Presumption of Revocation

Arises when a will isn't produced in ct & will was last seen in possession of testatrix or in a place where he had ready access & can't be found after his death. Can be overcome by proof & circumstances contrary to presumption or proof will was fraudulently destroyed by another person (more than 1 way to disprove.



- must be executed w/ same formalities of a will
- republishes the will as of the date of the codicil
- modifies rather than replaces a will's provisions unless there is express language of revocation or inconsistencies exist b/w codicil & will
- an addition to or alteration of a will
- TX permits holographic (or handwritten) codicils to either attested or holographic wills. A change in a will may be considered a holographic codicil if it is in T's handwriting, was expressly intended to have a testamentary intent, & is separately signed by T.


Revival/Dependent Relative Revocation (DRR Doctrine)

Allows a ct to disregard revocation of a will that was based on a mistake of law or fact. If testator revokes a subsequent will under mistaken assumption that he was reviving a prior will by doing so, then ct will revive 2nd will since revocation was based on mistake of fact or law & will had similar provisions


Contractual Wills

K to make a will or devise, or not to make a will or devise, can only be established by:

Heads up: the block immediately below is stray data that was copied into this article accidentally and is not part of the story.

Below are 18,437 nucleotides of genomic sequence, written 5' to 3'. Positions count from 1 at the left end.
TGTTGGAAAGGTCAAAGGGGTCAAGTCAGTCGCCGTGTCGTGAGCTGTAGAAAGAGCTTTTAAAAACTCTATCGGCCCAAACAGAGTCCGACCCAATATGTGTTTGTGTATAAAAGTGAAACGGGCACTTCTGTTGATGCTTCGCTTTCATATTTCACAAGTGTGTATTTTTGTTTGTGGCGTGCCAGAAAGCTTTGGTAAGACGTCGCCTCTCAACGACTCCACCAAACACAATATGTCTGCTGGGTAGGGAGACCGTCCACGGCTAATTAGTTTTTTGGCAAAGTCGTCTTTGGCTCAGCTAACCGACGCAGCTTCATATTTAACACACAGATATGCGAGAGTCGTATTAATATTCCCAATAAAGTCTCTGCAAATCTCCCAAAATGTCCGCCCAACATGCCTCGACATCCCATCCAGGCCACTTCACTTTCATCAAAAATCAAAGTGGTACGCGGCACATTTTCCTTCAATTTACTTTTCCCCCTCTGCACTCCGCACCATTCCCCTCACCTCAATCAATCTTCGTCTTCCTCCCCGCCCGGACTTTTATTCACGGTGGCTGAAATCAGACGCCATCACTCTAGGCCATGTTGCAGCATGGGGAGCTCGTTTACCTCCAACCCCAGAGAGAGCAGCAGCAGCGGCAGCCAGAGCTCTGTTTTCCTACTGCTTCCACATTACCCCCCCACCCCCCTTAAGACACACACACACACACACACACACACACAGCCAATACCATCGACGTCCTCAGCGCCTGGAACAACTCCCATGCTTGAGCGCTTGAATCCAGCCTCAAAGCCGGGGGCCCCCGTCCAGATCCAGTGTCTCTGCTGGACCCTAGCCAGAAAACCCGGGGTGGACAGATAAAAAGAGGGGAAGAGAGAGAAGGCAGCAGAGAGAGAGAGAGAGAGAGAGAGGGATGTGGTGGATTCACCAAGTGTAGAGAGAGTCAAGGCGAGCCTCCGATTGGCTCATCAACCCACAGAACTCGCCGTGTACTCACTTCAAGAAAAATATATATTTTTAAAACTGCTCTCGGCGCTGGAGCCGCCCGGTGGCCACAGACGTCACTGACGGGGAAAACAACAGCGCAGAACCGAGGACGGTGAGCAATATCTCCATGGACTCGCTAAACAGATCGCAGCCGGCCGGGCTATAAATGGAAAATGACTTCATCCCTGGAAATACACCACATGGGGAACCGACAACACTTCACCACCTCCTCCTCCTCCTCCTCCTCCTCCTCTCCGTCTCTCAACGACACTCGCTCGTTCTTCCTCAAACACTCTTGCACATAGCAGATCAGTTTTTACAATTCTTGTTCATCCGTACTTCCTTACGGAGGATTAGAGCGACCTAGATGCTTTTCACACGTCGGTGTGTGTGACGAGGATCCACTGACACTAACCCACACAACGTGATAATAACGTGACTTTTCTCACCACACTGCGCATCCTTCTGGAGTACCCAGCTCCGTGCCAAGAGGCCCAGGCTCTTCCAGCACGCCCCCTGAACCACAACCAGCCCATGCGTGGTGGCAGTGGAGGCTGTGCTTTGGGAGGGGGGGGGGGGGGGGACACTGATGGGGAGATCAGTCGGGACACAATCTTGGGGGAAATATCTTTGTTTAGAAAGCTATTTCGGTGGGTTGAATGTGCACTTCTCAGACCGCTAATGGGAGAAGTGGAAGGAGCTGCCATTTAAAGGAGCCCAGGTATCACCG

1) provisions of a written agreement that is binding & enforceable; &
2) provisions of a will stating a K does exist & stating material provisions of K
- K must state clearly requirements of a will, as such Ks aren't favored (K has same requirements as any other K)


TX Antilapse Statute

Under common law, legacy or devise to a person who predeceased testator lapsed/failed. Some gifts that would've failed under common law nevertheless pass to surviving descendants of devisee. Testator may avoid effects of antilapse statute by making a substitute gift or by specifying gift should lapse (cts will give effect to testator's intent when discernible).



- a testamentary gift is adeemed by extinction (fails) when property specifically bequeathed or devised isn't in testator's estate at time of testator's death
- can occur by an intentional act by testator (sale or gift) or by involuntary circumstance (fire or theft)


Disclaim/Renunciation of a Gift

- testator can't force a beneficiary to accept a gift under a will
- beneficiary can disclaim or renounce gift for any reason (even to prevent creditors from gaining access)
- can be total or partial & is irrevocable
- beneficiary must give written notice of disclaimer to personal representative & probate ct for renunciation to be effective (statute specifies deadline to renounce)
- TX deadline is w/in 9 months of T's death
- if T hasn't provided for an alternate disposition, renouncing person treated as if pre-deceased T


Class Gift

When a testator gives to a # of persons as a group & group # may change
- class closes at testator's death if any members are then in existence